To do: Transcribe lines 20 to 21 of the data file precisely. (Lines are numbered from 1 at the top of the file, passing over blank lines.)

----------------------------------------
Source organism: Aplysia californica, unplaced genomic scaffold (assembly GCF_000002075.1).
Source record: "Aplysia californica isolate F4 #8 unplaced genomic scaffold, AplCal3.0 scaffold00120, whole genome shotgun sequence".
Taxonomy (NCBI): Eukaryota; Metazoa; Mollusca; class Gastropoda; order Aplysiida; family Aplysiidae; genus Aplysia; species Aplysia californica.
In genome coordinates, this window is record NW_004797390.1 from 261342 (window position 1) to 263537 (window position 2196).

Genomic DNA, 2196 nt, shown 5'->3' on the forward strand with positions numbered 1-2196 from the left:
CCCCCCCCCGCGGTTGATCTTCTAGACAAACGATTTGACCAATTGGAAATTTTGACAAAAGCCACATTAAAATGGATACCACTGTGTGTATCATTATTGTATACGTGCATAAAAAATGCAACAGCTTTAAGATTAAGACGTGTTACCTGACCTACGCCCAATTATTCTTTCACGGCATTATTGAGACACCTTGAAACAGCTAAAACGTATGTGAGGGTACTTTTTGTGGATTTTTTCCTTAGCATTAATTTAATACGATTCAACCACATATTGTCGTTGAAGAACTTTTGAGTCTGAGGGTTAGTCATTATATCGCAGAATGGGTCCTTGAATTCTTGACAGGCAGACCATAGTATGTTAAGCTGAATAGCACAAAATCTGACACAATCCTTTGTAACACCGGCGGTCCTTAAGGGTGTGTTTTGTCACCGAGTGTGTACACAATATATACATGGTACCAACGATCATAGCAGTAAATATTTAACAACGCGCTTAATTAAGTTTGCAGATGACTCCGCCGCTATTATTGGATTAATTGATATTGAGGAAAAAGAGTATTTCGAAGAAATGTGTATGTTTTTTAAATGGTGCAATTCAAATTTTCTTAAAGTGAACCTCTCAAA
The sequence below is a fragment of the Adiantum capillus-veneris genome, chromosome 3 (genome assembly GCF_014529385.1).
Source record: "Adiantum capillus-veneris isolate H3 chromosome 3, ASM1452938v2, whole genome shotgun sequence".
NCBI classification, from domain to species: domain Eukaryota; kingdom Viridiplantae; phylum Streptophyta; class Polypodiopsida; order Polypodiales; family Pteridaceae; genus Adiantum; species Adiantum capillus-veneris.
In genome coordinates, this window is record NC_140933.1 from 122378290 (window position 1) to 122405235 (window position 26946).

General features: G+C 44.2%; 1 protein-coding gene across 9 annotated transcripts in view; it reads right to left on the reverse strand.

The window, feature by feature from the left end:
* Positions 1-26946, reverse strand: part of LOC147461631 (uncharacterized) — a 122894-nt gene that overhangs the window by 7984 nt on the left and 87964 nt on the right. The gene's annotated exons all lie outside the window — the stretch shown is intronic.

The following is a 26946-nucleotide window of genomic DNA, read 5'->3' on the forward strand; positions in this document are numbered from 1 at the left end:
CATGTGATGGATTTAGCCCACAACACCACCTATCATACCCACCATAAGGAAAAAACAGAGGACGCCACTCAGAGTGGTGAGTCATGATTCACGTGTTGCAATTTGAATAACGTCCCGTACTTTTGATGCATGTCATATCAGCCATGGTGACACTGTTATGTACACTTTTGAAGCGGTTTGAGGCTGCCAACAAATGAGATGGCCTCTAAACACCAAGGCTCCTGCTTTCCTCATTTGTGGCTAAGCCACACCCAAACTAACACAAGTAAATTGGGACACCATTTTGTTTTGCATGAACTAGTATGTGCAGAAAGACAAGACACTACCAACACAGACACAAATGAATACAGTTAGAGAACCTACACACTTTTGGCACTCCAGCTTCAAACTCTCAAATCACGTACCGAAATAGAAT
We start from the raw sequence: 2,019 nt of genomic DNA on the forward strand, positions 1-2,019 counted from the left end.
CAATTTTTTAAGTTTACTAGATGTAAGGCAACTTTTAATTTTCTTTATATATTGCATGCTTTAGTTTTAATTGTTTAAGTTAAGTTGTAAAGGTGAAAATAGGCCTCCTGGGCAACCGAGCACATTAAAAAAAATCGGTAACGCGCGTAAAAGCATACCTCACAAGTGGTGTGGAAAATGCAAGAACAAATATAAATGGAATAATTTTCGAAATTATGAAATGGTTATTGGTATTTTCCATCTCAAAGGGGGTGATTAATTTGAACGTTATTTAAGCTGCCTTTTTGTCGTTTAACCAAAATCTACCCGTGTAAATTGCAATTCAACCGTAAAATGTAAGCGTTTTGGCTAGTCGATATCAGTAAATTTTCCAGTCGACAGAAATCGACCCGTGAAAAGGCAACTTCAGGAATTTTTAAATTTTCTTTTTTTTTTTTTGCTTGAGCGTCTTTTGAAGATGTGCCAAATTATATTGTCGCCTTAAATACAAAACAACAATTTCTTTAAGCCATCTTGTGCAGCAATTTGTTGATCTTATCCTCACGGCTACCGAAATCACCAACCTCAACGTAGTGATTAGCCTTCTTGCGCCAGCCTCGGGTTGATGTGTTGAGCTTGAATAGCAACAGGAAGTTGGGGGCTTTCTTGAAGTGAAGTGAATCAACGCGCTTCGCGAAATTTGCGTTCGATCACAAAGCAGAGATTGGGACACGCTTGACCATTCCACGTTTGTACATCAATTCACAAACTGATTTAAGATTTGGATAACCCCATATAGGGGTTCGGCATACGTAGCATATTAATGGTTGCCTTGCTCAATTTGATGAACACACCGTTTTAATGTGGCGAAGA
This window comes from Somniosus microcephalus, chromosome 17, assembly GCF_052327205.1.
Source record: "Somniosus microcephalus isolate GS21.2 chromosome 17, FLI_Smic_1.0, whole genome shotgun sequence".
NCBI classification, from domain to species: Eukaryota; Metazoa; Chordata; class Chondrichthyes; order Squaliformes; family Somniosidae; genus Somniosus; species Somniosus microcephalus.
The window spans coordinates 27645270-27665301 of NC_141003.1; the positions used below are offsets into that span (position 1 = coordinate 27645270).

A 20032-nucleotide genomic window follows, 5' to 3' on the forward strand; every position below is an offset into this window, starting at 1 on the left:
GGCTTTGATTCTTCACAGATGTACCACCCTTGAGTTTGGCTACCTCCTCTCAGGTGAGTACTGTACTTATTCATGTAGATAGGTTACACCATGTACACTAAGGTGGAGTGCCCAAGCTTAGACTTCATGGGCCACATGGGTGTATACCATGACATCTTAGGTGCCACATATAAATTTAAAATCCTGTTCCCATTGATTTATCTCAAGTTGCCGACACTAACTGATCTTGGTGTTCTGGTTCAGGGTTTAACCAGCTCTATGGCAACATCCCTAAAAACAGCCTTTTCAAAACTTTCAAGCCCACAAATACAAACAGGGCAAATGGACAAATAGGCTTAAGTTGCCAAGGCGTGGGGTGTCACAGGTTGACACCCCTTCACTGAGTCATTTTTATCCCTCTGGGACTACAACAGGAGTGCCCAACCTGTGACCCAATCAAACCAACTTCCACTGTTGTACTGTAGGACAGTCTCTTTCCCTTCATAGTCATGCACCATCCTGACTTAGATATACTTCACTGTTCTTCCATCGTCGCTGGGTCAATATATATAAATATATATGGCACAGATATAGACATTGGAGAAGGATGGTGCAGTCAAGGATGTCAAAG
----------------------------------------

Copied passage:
NCBI classification, from domain to species: Eukaryota; Metazoa; Chordata; class Chondrichthyes; order Squaliformes; family Somniosidae; genus Somniosus; species Somniosus microcephalus.
The window spans coordinates 27645270-27665301 of NC_141003.1; the positions used below are offsets into that span (position 1 = coordinate 27645270).